After reading the title of this article you would be forgiven for thinking that Luigi Viscomi helped himself to a decent prize after winning an online tournament at Dusk Till Dawn’s (DTD) online poker arm. However, only one of those presumptions is true. Viscomi won £25,000 for outlasting 2,856 players not in an online competition but at the bricks and mortar DTD venue in Nottingham!
The DTD regularly runs what is billed as the Grand Prix, a £50+£10 buy-in event that often has a ridiculously large guarantee slapped on its prize pool. The April edition followed in the same vein as previous Grand Prix’s with Rob Yong and Co. guaranteeing £150,000 in prize money! While the number of entries meant a shortfall of £7,150, it was still a remarkable effort by the UK’s premier poker outfit when you consider the timing of the event (think Easter weekend, Irish Open and my birthday!).
As you’d expect from such a large crowd – made possible by several online Day 1s and some live legs too – there were plenty of established pros in Nottingham for the live section of the April Grand Prix, but let’s be honest here, you really want to know what happened at the final table most of all, so let’s head there right now.
DTD £150,000 Guaranteed Grand Prix April Final Table
The very first hand played at the final table resulted in Michael Brown crashing out in ninth place. Brown opened to 1.25 million from under the gun and Luigi Viscomi made it 3.3 million to play from the next seat along. Everyone else ducked out of the way, putting the action back on Brown. Brown then moved all-in for 14 million and Viscomi, playing 22 million, called.
It was one of tournament poker’s many coinflips, a race or whatever else you want to call it. Regardless of its label it was Viscomi who won the hand as the board ran out and Brown busted.
Pocket jacks were in the hand of the next play to be eliminated, too. Again the knaves were the best hand when the money went into the middle but they didn’t stay that way for long.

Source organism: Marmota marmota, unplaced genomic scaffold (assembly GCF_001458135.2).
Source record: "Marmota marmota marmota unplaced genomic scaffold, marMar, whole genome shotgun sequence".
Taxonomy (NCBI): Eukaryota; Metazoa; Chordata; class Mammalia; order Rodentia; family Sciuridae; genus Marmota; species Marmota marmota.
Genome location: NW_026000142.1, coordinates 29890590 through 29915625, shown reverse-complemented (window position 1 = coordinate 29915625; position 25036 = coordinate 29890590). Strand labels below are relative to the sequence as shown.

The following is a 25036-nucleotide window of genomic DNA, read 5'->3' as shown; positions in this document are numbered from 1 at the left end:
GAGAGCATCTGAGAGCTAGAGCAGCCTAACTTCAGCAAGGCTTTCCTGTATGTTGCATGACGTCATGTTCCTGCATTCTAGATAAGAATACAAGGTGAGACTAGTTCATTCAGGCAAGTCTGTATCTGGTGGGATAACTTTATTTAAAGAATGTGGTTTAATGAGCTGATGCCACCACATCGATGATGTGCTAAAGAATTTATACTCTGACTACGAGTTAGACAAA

William Davies opened to 1.3 million and Viscomi three-bet all in when the action folded to him in the big blind. Davies called, showed and was more than an 80% favourite to beat the of Viscomi. That percentage increased further after the flop was put onto the DTD branded felt, but the turn gifted Viscomi a set of tens and left Davies drawing to two outs. Neither of the remaining jacks made an appearance on the river and Davies bowed out in eighth place.
Another half hour passed by without an exit, and then like London buses two showed up at once! Alex Bates open-jammed for 9.2 million and Robert White called. Robert Owen then came over the top with an all-in bet of his own, a bet that White opted to call.
Bates had made the initial all-in bet with , White flipped over and both were in bad shape against the of Owen! The board ran out to bust both Bates and White, leaving Owen to figure out how to stack up 38 million chips and still be able to see what was going on in front of him. A nice problem I’m sure you’ll agree.
Andy Lyew lost a large pot prior to the double elimination and never managed to recover, eventually busting in fifth place. Lyew, down to 5 million, pushed all-in with and was looked up by Owen who held the dominating . A queen on the turn dashed any hopes of a Lyew comeback and the tournament was left with only four players in the hunt for the £25,000 first place prize
Shortly after Lyew’s exit, the blinds increased to 600,000/1,200,000/200,000a and they were biting in everyone’s stack. Then, at slightly before 2:00am on Monday morning, a massive pot went down that saw Vincent Campbell win an 110-million chip pot and a second double-elimination.
Guy Collins started the hand by moving all-in for 12 million and Owen got in on the action by three-betting all-in. Usually that would be the end of the betting but not this time because Campbell overcalled the shoved and a three-way all-in pot was created.
Collins’ was the worst hand, followed by Owen’s with Campbell’s being in front. An flop locked up the hand for Campbell and when the and turn and river completed the board, Collins crashed in fourth place while Owen became the first player to pick up a five-figure score for his efforts.
That hand left Viscomi trailing Campbell by 30 million chips to 110 million and everyone still at the DTD thought Campbell would walk away with proceedings. How wrong they were.
Viscomi managed to double twice and then pulled ahead. The final hand of the amazing tournament saw Campbell’s lose to Viscomi’s when a lady landed on the flop. The turn and river were void of eights, Campbell busted and Viscomi, a barber from Lincoln who recently celebrated the birth of his second child, was crowned champion of the April edition of the DTD £150,000 Guaranteed Grand Prix.
DTD £150,000 Guaranteed Grand Prix April Final Table Results
Next up for the DTD crew is the eagerly anticipated £250 buy-in 8-Max event followed by the UKIPT Nottingham festival that features a £1 million guaranteed Main Event. Viscomi will be there as he also won a £1,100 UKIPT Nottingham Main Event seat and we will bring you updates of his progress and all the other entrants here at UK & Ireland PokerNews.
Thanks to Blonde Poker for the data used in the article and the lead image that accompanies it.